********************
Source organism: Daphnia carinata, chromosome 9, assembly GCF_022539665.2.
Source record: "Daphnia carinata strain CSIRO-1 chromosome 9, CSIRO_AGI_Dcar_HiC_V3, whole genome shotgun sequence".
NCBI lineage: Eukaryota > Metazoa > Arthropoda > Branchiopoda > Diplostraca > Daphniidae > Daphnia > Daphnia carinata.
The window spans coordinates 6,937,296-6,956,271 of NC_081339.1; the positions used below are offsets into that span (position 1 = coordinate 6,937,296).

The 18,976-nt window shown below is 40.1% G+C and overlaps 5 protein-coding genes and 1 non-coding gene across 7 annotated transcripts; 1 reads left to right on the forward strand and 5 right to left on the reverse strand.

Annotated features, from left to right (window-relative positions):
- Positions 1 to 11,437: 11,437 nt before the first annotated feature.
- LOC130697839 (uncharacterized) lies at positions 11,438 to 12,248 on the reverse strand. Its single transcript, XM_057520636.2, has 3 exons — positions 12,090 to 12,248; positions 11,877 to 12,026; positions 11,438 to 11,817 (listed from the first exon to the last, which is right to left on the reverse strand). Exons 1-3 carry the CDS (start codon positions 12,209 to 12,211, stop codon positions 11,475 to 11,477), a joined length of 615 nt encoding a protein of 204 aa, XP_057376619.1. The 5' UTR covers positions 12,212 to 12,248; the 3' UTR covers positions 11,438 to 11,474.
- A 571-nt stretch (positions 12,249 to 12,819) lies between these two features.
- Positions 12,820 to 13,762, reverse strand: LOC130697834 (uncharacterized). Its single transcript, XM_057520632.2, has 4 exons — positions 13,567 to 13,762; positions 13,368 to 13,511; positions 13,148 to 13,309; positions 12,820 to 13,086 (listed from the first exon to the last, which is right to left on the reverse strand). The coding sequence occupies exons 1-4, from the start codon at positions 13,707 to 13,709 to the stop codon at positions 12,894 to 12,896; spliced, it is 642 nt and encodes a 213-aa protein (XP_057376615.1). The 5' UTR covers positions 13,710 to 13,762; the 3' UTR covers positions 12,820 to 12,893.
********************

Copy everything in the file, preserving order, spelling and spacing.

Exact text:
Source organism: Daphnia carinata, chromosome 9, assembly GCF_022539665.2.
Source record: "Daphnia carinata strain CSIRO-1 chromosome 9, CSIRO_AGI_Dcar_HiC_V3, whole genome shotgun sequence".
NCBI lineage: Eukaryota > Metazoa > Arthropoda > Branchiopoda > Diplostraca > Daphniidae > Daphnia > Daphnia carinata.
The window spans coordinates 6,937,296-6,956,271 of NC_081339.1; the positions used below are offsets into that span (position 1 = coordinate 6,937,296).

The 18,976-nt window shown below is 40.1% G+C and overlaps 5 protein-coding genes and 1 non-coding gene across 7 annotated transcripts; 1 reads left to right on the forward strand and 5 right to left on the reverse strand.

Annotated features, from left to right (window-relative positions):
- Positions 1 to 11,437: 11,437 nt before the first annotated feature.
- LOC130697839 (uncharacterized) lies at positions 11,438 to 12,248 on the reverse strand. Its single transcript, XM_057520636.2, has 3 exons — positions 12,090 to 12,248; positions 11,877 to 12,026; positions 11,438 to 11,817 (listed from the first exon to the last, which is right to left on the reverse strand). Exons 1-3 carry the CDS (start codon positions 12,209 to 12,211, stop codon positions 11,475 to 11,477), a joined length of 615 nt encoding a protein of 204 aa, XP_057376619.1. The 5' UTR covers positions 12,212 to 12,248; the 3' UTR covers positions 11,438 to 11,474.
- A 571-nt stretch (positions 12,249 to 12,819) lies between these two features.
- Positions 12,820 to 13,762, reverse strand: LOC130697834 (uncharacterized). Its single transcript, XM_057520632.2, has 4 exons — positions 13,567 to 13,762; positions 13,368 to 13,511; positions 13,148 to 13,309; positions 12,820 to 13,086 (listed from the first exon to the last, which is right to left on the reverse strand). The coding sequence occupies exons 1-4, from the start codon at positions 13,707 to 13,709 to the stop codon at positions 12,894 to 12,896; spliced, it is 642 nt and encodes a 213-aa protein (XP_057376615.1). The 5' UTR covers positions 13,710 to 13,762; the 3' UTR covers positions 12,820 to 12,893.